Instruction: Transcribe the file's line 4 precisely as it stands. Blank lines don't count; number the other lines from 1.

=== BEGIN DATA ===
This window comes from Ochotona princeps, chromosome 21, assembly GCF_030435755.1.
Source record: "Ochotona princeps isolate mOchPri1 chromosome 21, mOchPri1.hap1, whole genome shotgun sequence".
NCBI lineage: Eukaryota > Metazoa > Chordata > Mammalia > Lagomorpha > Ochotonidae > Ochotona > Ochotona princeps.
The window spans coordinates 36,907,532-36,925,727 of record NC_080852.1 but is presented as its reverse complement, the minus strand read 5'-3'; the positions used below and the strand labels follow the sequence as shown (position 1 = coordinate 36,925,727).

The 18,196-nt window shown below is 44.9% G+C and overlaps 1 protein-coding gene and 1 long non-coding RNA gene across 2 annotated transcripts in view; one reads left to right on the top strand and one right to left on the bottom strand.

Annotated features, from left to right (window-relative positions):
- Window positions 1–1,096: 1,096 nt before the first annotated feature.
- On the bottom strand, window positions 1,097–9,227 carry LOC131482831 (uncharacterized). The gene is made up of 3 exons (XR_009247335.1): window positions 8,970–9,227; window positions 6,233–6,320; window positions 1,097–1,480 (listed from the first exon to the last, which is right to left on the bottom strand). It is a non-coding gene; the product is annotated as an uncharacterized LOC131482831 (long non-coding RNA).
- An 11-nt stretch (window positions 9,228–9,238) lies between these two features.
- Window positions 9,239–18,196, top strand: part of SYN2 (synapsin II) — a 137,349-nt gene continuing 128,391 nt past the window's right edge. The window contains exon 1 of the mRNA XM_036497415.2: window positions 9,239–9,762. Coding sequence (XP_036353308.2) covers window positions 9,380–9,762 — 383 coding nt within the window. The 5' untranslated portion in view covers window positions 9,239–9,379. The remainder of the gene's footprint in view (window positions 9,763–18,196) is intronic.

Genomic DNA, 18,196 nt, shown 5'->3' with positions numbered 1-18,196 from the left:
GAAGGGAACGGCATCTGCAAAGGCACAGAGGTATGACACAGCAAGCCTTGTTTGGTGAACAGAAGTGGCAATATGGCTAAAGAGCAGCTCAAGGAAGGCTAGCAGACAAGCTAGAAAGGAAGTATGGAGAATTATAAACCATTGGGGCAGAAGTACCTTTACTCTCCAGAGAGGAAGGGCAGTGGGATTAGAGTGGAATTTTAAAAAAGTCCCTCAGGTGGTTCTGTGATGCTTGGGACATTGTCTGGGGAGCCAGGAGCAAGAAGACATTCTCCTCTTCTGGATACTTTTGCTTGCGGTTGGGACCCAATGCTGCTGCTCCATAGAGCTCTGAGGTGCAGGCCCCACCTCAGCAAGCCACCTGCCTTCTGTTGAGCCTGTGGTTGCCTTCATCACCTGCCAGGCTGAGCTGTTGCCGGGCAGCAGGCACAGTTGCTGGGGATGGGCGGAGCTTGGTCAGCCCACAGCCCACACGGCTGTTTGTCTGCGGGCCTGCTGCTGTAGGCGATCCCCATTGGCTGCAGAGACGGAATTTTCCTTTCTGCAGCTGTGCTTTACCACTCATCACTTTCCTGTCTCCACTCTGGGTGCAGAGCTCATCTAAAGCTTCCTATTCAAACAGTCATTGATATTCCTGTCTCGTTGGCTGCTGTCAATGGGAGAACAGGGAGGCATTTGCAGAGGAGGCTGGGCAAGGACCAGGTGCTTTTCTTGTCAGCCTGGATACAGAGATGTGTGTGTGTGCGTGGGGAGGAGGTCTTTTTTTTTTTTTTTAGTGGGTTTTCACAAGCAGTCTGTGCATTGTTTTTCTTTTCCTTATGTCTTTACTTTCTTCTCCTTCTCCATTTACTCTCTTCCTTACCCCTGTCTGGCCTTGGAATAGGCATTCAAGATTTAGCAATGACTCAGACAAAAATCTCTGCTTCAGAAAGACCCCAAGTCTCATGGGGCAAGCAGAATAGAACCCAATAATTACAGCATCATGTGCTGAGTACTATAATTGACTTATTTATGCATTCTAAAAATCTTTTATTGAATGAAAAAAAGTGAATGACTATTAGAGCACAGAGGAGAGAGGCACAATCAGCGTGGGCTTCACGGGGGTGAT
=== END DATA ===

The window spans coordinates 36,907,532-36,925,727 of record NC_080852.1 but is presented as its reverse complement, the minus strand read 5'-3'; the positions used below and the strand labels follow the sequence as shown (position 1 = coordinate 36,925,727).